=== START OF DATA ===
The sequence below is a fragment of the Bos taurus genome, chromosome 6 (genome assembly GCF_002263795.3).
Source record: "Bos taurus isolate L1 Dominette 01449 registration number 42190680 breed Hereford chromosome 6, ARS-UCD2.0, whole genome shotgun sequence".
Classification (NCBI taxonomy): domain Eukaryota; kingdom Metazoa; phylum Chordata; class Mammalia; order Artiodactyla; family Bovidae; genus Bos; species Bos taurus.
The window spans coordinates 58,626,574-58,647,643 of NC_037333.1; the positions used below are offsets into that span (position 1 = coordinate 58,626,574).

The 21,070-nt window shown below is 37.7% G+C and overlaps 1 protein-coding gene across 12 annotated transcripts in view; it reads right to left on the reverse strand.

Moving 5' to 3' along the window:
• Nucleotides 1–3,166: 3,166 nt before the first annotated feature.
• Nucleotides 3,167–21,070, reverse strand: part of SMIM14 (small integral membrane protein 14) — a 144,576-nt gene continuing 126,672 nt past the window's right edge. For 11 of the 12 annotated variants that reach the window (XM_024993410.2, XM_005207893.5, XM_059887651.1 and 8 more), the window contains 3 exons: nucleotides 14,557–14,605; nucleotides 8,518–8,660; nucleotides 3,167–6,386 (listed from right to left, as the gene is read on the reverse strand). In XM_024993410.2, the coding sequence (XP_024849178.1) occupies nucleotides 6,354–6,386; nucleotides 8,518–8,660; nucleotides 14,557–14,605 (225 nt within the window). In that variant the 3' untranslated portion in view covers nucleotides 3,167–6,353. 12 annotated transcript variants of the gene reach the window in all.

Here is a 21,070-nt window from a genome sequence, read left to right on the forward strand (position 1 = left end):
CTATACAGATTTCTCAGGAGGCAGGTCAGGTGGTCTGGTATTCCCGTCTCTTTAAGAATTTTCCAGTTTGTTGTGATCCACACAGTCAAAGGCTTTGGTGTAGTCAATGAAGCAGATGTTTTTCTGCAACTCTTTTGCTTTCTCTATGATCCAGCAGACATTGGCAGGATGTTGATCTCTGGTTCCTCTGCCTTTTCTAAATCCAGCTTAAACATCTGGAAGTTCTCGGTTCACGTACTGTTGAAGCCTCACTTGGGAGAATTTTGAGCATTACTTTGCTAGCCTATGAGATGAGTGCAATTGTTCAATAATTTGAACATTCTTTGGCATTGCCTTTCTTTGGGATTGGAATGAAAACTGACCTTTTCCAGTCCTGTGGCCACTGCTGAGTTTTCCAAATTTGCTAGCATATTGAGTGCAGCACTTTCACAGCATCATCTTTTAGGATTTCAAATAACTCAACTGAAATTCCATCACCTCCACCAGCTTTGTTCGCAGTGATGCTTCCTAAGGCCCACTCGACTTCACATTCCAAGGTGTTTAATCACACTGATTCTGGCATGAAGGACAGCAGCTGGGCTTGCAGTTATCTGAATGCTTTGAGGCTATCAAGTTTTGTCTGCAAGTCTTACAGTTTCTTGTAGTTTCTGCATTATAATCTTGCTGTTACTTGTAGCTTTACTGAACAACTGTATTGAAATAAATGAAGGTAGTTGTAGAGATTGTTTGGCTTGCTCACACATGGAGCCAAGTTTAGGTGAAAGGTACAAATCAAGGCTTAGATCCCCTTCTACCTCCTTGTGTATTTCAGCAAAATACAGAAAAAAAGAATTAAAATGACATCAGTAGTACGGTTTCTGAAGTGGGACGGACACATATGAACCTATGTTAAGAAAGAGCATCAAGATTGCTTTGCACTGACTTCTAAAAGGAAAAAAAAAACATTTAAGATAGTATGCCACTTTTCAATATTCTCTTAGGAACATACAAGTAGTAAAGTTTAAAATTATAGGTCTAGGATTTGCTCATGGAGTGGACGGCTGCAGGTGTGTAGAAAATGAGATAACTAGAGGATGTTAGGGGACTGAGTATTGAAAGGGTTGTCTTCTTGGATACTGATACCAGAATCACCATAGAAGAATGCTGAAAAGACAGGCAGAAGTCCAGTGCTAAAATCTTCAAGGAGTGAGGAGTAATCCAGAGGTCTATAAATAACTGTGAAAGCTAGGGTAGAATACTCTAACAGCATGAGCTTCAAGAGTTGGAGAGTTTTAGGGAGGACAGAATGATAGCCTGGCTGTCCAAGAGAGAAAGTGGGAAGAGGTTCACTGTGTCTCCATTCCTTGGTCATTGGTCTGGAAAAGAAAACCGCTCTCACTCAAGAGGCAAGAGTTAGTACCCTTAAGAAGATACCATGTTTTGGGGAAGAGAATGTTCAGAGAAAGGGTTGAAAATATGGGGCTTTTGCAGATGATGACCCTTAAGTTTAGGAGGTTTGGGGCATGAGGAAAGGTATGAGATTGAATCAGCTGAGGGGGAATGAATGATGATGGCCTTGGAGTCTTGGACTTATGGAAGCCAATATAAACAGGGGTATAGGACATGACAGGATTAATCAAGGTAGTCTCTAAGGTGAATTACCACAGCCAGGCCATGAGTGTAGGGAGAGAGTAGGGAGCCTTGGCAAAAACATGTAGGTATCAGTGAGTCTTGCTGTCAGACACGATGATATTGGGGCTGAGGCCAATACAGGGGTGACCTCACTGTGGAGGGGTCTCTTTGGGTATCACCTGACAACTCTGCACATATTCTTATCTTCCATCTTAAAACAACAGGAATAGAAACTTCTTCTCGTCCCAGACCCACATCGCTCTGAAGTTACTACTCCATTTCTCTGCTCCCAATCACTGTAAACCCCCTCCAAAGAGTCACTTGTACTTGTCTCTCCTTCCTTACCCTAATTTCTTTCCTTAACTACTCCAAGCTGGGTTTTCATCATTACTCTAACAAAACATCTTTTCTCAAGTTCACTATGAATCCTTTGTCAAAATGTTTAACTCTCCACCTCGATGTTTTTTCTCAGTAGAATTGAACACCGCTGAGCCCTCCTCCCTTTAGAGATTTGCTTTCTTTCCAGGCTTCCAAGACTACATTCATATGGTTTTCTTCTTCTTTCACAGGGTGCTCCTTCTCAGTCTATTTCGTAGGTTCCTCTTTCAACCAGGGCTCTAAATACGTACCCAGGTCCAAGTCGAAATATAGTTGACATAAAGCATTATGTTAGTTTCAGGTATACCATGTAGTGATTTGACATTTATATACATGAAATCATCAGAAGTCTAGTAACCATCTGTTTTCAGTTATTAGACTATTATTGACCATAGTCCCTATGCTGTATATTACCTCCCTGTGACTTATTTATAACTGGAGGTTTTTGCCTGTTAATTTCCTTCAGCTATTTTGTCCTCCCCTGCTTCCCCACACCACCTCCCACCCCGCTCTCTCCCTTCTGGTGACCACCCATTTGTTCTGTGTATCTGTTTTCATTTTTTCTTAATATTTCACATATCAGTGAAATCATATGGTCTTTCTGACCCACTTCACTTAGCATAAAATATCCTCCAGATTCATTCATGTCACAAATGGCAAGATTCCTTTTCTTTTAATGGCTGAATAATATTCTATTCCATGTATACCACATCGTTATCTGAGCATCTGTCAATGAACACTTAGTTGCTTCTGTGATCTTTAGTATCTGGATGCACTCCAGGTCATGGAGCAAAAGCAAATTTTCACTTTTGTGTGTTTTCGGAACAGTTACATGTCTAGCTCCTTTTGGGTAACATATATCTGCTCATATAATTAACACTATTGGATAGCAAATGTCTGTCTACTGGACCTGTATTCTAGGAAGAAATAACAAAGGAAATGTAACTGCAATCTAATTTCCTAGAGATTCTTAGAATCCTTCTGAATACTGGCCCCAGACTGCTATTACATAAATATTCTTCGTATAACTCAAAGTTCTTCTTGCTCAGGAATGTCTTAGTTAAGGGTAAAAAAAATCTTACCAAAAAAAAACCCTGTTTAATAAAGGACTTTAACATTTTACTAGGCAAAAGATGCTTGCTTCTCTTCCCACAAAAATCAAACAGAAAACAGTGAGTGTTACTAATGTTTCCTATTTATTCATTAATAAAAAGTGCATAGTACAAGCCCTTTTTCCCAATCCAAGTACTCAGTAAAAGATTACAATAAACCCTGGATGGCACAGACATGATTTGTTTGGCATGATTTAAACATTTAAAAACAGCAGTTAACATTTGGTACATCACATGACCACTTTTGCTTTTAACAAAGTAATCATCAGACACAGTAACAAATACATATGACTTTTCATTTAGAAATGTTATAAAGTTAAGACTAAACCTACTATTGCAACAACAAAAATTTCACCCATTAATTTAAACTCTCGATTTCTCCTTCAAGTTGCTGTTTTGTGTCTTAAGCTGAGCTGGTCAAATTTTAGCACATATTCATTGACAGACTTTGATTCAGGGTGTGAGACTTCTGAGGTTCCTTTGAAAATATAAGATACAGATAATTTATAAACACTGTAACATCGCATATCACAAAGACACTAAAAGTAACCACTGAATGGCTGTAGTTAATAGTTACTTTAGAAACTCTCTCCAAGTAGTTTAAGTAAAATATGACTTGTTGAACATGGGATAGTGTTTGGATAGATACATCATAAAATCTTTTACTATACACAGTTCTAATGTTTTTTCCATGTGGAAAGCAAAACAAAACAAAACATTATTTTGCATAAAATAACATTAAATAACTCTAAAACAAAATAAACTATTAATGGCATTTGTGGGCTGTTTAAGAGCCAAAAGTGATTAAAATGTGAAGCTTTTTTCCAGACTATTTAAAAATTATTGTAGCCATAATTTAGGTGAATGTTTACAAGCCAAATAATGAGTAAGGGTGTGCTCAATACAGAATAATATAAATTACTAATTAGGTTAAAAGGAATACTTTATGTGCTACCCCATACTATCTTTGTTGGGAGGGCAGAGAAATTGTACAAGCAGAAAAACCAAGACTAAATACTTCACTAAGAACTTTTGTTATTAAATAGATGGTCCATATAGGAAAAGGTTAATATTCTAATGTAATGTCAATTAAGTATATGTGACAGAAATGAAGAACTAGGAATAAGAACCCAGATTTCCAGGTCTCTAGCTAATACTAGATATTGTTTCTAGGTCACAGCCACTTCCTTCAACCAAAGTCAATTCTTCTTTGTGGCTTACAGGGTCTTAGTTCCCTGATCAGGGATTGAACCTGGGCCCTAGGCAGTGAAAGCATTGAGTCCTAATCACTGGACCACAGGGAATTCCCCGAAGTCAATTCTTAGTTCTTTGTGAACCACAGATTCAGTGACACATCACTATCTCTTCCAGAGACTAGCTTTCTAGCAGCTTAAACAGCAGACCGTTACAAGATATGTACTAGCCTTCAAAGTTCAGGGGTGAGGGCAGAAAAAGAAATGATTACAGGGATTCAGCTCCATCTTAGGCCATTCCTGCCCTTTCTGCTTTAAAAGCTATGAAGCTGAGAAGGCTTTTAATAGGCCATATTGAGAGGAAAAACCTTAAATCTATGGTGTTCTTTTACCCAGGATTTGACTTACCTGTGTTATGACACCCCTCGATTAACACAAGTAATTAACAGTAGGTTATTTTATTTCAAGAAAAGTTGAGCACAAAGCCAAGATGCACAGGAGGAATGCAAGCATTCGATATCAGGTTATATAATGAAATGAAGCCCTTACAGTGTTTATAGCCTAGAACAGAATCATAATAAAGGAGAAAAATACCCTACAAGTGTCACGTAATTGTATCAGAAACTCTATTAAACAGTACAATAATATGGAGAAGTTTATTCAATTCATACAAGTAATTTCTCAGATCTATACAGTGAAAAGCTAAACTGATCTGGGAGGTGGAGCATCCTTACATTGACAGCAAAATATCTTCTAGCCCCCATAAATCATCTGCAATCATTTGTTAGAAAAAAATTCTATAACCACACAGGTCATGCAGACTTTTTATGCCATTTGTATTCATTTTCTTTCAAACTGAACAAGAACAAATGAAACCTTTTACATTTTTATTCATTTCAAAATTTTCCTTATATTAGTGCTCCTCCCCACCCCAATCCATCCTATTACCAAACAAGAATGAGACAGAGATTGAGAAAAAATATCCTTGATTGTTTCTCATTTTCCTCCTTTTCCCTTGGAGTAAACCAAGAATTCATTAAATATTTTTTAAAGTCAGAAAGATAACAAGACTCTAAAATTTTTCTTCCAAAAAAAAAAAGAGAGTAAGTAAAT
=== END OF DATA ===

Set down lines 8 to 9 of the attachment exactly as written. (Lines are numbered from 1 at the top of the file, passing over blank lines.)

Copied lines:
• Nucleotides 3,167–21,070, reverse strand: part of SMIM14 (small integral membrane protein 14) — a 144,576-nt gene continuing 126,672 nt past the window's right edge. For 11 of the 12 annotated variants that reach the window (XM_024993410.2, XM_005207893.5, XM_059887651.1 and 8 more), the window contains 3 exons: nucleotides 14,557–14,605; nucleotides 8,518–8,660; nucleotides 3,167–6,386 (listed from right to left, as the gene is read on the reverse strand). In XM_024993410.2, the coding sequence (XP_024849178.1) occupies nucleotides 6,354–6,386; nucleotides 8,518–8,660; nucleotides 14,557–14,605 (225 nt within the window). In that variant the 3' untranslated portion in view covers nucleotides 3,167–6,353. 12 annotated transcript variants of the gene reach the window in all.

Here is a 21,070-nt window from a genome sequence, read left to right on the forward strand (position 1 = left end):